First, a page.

What led you to form a card-counting team consisting of mostly Christians?
Actually, we never set out to form a blackjack team of mostly Christians. Before and even during the team, we partnered and played with people who didn’t define themselves by the Christian faith. We preferred to trust people upon common life instead of expertise in blackjack, so it turned out that a number of the people who joined our team were from our church network, needing a good paying job with flexibility. This is more like the MIT team picking people from their school network, rather than finding other APs to team up with.
When did you meet Ben Crawford and what was his role on the team?
I think Ben and I met at a church youth group in high school, but neither of us can remember exactly. I was more of the numbers guy and Ben was more the vision-caster and in charge of team culture. In regards to ownership and pay, we were each 50/50.
How did the team conclude that card counting was not inconsistent with their faith?
To most people, the Christian faith is a list of good and bad things you do or don’t do and places you go to (or don’t go to). We don’t believe that; we believe being a "Christian" is something much deeper than that. For Christian members of the team, it was deeply important to constantly evaluate whether their involvement helped or hindered their relationship with God.
How did you train your team?
We expected players to master basic strategy and card counting on their own, or with very little input from us. When they thought they were good, we’d deal to them at home, putting them through increasingly difficult situations until they could play several shoes perfectly (counting, basic strategy, deviations, betting, payouts and deck estimation). Along the process, we’d start having them practice at casinos with small amounts of money. When they were solid at home, we’d start testing them out at casinos until they played perfectly. After testing out, they had to play a certain number of hours at $200 limits, get retested, play more hours at $500 limits, get tested again, and then they could play higher limits. We also took everyone through "conceptual training" and regular at-casino retesting to test players’ efficiency and skills.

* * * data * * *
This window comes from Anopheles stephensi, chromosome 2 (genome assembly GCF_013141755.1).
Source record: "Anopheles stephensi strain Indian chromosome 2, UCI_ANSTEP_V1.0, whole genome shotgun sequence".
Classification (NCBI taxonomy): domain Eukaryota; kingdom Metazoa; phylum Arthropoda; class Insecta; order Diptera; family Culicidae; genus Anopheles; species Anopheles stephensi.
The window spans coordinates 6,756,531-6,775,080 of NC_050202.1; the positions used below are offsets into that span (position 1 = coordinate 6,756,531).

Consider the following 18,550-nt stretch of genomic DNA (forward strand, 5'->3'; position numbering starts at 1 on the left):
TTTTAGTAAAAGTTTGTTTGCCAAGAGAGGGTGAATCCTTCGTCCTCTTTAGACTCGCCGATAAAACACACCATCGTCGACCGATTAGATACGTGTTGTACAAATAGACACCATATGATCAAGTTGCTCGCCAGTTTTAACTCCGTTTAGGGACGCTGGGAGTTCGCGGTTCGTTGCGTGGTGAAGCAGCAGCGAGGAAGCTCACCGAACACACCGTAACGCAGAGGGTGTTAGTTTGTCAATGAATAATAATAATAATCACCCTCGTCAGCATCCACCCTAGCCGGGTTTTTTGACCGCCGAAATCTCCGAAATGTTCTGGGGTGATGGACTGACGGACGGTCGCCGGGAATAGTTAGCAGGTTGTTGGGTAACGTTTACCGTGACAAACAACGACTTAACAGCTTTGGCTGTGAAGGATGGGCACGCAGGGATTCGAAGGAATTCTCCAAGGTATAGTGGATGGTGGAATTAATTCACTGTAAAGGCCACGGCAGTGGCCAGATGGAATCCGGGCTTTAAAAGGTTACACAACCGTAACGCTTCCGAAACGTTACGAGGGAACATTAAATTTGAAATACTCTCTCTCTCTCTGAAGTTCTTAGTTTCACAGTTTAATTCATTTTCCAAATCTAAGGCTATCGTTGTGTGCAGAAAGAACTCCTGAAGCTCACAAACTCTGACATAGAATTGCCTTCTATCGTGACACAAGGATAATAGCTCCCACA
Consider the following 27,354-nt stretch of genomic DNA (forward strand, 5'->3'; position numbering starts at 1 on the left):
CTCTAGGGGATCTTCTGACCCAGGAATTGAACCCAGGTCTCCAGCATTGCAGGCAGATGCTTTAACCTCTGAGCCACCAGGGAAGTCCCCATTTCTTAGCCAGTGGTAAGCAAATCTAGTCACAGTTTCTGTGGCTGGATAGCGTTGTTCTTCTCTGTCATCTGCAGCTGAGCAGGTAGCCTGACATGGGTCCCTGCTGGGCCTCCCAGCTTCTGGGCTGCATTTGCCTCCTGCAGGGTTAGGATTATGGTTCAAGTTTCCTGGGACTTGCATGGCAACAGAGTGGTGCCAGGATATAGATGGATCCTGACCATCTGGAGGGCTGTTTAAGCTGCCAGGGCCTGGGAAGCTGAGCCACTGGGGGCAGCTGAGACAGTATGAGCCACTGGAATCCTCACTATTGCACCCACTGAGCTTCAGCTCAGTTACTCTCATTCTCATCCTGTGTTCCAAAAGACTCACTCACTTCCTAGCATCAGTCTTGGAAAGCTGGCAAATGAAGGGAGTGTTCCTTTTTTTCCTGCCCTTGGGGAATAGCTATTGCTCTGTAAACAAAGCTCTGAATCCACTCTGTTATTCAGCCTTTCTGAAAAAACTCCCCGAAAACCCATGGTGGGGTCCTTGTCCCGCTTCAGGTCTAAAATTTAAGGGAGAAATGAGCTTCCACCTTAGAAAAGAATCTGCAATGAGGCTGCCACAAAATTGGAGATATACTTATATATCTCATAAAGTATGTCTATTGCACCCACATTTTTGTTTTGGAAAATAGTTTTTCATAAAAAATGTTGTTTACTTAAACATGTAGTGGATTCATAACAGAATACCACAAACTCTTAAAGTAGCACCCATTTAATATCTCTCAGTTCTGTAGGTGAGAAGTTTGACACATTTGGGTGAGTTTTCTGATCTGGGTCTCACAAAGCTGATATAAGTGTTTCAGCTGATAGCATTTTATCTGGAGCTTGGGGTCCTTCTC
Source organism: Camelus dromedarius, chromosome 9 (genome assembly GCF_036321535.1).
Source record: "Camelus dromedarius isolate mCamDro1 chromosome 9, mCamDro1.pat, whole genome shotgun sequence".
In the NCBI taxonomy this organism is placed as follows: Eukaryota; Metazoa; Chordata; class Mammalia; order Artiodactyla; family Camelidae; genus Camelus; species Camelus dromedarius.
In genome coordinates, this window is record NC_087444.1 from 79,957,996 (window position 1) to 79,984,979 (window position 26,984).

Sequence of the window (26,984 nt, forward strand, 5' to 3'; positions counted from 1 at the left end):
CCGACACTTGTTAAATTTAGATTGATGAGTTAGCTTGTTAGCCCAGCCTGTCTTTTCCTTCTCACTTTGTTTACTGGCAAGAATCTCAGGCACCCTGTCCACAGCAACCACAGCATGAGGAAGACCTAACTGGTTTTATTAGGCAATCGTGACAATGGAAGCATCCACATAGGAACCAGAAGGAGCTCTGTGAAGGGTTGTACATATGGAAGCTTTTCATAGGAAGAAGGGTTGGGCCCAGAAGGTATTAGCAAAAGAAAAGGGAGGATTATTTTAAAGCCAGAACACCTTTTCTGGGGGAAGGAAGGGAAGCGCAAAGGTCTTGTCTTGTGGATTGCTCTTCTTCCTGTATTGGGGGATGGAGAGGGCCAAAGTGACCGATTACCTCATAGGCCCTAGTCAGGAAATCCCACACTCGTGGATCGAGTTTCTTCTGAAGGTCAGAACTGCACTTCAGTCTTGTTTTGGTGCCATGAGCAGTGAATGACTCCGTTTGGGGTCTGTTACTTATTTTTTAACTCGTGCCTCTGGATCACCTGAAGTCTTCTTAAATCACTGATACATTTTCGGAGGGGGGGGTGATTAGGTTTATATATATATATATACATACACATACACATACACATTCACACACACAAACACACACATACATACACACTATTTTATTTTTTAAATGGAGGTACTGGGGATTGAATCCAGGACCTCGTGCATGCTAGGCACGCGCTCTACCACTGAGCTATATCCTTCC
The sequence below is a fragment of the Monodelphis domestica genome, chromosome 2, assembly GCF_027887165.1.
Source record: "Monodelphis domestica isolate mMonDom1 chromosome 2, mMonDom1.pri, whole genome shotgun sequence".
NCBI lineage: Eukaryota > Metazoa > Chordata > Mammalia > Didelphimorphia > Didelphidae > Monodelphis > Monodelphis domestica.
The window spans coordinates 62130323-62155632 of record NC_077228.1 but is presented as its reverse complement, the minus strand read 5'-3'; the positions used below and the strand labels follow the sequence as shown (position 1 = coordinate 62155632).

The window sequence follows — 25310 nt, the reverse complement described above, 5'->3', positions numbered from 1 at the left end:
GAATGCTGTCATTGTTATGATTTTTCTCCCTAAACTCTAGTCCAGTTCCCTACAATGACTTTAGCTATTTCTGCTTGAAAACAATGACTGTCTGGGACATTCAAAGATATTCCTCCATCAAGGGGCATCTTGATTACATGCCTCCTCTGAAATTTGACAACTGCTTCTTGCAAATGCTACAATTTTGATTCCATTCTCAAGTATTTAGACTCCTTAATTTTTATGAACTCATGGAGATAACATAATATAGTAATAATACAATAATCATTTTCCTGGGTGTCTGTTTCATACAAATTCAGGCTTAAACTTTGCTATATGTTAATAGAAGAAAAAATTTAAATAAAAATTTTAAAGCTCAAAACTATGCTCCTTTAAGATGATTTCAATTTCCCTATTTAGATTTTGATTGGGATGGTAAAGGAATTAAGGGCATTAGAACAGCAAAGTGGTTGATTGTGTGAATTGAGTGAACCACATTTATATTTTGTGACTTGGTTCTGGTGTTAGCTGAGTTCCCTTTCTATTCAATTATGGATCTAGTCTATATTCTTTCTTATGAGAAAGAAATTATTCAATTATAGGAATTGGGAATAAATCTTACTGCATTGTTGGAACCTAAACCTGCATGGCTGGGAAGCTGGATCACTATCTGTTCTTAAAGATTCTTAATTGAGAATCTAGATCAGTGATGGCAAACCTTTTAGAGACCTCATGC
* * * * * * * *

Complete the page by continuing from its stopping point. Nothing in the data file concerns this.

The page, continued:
What team techniques did you use when you played?
We did a little bit of advanced stuff, but mostly stuck to good old fashioned card counting. We also did spotter-BP stuff, but our bread and butter were just letting players go out and play solo. The main reason we ran as a team was to pool our resources and for companionship. Some players invested more and played very little. Others played a lot, but didn’t have the bankroll to play on their own. And people loved the culture of the team. That was really Ben’s strong suit. He was the guy who made our team meetings these big, over-the-top events with games, team prizes (biggest win, biggest loss, most EV generated, best comped item, etc.) and tons of food and drinks. Our team meetings were always at one of our houses, with our families all hanging out together, celebrating accomplishments and discussing any new training or changes we were making. We always said, "We might not be the world’s best card counters, but we definitely have the most fun!"
Next Month Part 2.